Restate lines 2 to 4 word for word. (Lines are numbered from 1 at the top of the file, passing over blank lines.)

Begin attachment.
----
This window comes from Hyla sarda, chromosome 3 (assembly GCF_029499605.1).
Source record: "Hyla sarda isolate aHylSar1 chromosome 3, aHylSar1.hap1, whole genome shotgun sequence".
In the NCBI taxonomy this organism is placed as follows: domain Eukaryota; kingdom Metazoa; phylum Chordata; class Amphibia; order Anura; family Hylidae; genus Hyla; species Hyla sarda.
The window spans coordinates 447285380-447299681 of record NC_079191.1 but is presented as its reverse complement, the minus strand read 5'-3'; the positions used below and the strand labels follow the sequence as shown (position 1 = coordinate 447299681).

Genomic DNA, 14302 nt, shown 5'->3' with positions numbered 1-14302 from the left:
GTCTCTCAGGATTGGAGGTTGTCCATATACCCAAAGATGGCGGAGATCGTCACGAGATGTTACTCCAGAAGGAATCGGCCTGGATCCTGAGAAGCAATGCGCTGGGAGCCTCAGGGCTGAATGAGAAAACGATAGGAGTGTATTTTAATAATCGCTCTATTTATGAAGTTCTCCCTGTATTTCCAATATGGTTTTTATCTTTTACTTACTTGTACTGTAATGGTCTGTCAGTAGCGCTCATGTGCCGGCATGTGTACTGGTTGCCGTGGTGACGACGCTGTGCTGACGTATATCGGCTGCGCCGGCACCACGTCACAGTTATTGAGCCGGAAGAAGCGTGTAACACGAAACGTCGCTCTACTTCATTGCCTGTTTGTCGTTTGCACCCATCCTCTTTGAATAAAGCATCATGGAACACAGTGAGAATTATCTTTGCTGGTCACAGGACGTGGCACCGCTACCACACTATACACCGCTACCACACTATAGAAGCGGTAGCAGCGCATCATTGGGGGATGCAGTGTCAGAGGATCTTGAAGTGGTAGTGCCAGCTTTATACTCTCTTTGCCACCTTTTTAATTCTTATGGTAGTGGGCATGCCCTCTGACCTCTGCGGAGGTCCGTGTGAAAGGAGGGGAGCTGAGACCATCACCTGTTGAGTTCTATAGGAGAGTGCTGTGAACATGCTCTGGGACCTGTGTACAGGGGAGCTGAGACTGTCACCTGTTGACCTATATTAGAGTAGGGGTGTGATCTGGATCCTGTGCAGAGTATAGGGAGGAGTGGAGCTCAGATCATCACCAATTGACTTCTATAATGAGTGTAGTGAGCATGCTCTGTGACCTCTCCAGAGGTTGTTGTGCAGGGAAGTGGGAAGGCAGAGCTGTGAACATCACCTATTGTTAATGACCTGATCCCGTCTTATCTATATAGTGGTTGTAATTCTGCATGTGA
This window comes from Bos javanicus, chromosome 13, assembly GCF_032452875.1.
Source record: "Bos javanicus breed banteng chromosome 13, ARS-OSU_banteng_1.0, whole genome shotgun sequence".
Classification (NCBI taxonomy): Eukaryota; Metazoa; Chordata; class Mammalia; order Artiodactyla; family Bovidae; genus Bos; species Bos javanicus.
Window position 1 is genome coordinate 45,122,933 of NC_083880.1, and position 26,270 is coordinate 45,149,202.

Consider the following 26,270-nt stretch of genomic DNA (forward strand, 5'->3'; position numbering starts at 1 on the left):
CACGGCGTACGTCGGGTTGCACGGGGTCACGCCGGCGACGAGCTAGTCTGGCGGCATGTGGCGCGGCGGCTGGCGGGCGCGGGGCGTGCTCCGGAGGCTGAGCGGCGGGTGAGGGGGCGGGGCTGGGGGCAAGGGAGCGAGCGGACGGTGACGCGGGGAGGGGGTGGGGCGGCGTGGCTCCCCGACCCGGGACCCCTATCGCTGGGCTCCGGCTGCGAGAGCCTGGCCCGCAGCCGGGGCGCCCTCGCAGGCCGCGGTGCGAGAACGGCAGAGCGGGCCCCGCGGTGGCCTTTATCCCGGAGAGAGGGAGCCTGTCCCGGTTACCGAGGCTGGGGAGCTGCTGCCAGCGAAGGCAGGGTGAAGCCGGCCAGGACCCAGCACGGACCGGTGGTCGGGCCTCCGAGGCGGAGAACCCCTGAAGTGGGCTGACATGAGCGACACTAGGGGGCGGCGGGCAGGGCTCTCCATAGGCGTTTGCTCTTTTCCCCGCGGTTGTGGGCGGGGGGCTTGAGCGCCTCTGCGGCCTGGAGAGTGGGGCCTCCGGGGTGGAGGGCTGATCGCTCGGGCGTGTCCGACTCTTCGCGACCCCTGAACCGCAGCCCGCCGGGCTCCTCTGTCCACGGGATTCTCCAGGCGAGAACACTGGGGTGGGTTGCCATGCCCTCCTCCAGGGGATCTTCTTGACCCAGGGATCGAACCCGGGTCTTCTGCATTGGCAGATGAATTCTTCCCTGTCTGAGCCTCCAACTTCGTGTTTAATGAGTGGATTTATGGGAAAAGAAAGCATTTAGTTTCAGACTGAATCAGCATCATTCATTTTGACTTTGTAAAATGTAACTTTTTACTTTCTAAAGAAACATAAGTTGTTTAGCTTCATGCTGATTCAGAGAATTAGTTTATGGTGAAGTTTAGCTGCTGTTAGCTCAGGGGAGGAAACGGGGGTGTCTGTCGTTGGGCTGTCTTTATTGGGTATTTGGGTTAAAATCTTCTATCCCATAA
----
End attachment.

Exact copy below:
Source record: "Hyla sarda isolate aHylSar1 chromosome 3, aHylSar1.hap1, whole genome shotgun sequence".
In the NCBI taxonomy this organism is placed as follows: domain Eukaryota; kingdom Metazoa; phylum Chordata; class Amphibia; order Anura; family Hylidae; genus Hyla; species Hyla sarda.
The window spans coordinates 447285380-447299681 of record NC_079191.1 but is presented as its reverse complement, the minus strand read 5'-3'; the positions used below and the strand labels follow the sequence as shown (position 1 = coordinate 447299681).